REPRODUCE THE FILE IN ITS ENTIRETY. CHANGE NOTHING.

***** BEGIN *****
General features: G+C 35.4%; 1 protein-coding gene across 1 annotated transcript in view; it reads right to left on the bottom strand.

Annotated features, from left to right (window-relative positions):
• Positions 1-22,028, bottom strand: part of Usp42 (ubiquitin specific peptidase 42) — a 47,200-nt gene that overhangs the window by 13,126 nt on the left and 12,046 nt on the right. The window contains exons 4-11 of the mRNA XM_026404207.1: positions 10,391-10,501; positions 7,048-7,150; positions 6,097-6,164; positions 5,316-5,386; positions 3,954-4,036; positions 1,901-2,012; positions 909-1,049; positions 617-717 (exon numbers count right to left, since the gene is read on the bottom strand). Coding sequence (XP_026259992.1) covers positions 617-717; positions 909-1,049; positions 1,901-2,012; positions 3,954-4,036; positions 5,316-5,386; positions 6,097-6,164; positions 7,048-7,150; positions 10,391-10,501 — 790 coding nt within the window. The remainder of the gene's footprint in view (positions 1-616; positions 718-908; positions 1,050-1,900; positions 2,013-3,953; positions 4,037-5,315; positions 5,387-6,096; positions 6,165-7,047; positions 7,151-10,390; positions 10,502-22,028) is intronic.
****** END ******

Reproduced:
General features: G+C 35.4%; 1 protein-coding gene across 1 annotated transcript in view; it reads right to left on the bottom strand.

Annotated features, from left to right (window-relative positions):
• Positions 1-22,028, bottom strand: part of Usp42 (ubiquitin specific peptidase 42) — a 47,200-nt gene that overhangs the window by 13,126 nt on the left and 12,046 nt on the right. The window contains exons 4-11 of the mRNA XM_026404207.1: positions 10,391-10,501; positions 7,048-7,150; positions 6,097-6,164; positions 5,316-5,386; positions 3,954-4,036; positions 1,901-2,012; positions 909-1,049; positions 617-717 (exon numbers count right to left, since the gene is read on the bottom strand). Coding sequence (XP_026259992.1) covers positions 617-717; positions 909-1,049; positions 1,901-2,012; positions 3,954-4,036; positions 5,316-5,386; positions 6,097-6,164; positions 7,048-7,150; positions 10,391-10,501 — 790 coding nt within the window. The remainder of the gene's footprint in view (positions 1-616; positions 718-908; positions 1,050-1,900; positions 2,013-3,953; positions 4,037-5,315; positions 5,387-6,096; positions 6,165-7,047; positions 7,151-10,390; positions 10,502-22,028) is intronic.